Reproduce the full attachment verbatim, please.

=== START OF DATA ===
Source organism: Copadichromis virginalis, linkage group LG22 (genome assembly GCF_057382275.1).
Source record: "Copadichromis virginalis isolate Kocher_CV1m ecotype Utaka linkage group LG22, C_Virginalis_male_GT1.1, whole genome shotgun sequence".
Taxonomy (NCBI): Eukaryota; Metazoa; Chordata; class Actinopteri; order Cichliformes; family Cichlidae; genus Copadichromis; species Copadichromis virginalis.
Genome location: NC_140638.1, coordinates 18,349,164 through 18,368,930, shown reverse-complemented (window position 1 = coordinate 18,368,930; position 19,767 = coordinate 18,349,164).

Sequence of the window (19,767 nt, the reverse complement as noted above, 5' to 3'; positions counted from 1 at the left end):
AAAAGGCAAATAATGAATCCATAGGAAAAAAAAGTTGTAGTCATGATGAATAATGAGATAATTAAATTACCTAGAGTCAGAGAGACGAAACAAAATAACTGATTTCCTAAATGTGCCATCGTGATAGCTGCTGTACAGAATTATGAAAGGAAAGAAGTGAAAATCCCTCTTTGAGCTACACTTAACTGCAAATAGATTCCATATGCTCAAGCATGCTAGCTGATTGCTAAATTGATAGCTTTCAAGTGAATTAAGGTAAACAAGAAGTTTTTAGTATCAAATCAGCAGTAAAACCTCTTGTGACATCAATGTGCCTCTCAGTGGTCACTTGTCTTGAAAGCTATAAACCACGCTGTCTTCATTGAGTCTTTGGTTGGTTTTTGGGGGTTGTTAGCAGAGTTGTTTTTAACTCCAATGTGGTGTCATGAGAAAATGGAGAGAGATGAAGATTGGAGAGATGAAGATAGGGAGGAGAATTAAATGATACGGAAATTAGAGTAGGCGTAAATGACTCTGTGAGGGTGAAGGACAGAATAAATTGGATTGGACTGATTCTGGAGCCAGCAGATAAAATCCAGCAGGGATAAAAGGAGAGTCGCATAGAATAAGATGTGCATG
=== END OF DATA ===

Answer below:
Source organism: Copadichromis virginalis, linkage group LG22 (genome assembly GCF_057382275.1).
Source record: "Copadichromis virginalis isolate Kocher_CV1m ecotype Utaka linkage group LG22, C_Virginalis_male_GT1.1, whole genome shotgun sequence".
Taxonomy (NCBI): Eukaryota; Metazoa; Chordata; class Actinopteri; order Cichliformes; family Cichlidae; genus Copadichromis; species Copadichromis virginalis.
Genome location: NC_140638.1, coordinates 18,349,164 through 18,368,930, shown reverse-complemented (window position 1 = coordinate 18,368,930; position 19,767 = coordinate 18,349,164).

Sequence of the window (19,767 nt, the reverse complement as noted above, 5' to 3'; positions counted from 1 at the left end):
AAAAGGCAAATAATGAATCCATAGGAAAAAAAAGTTGTAGTCATGATGAATAATGAGATAATTAAATTACCTAGAGTCAGAGAGACGAAACAAAATAACTGATTTCCTAAATGTGCCATCGTGATAGCTGCTGTACAGAATTATGAAAGGAAAGAAGTGAAAATCCCTCTTTGAGCTACACTTAACTGCAAATAGATTCCATATGCTCAAGCATGCTAGCTGATTGCTAAATTGATAGCTTTCAAGTGAATTAAGGTAAACAAGAAGTTTTTAGTATCAAATCAGCAGTAAAACCTCTTGTGACATCAATGTGCCTCTCAGTGGTCACTTGTCTTGAAAGCTATAAACCACGCTGTCTTCATTGAGTCTTTGGTTGGTTTTTGGGGGTTGTTAGCAGAGTTGTTTTTAACTCCAATGTGGTGTCATGAGAAAATGGAGAGAGATGAAGATTGGAGAGATGAAGATAGGGAGGAGAATTAAATGATACGGAAATTAGAGTAGGCGTAAATGACTCTGTGAGGGTGAAGGACAGAATAAATTGGATTGGACTGATTCTGGAGCCAGCAGATAAAATCCAGCAGGGATAAAAGGAGAGTCGCATAGAATAAGATGTGCATG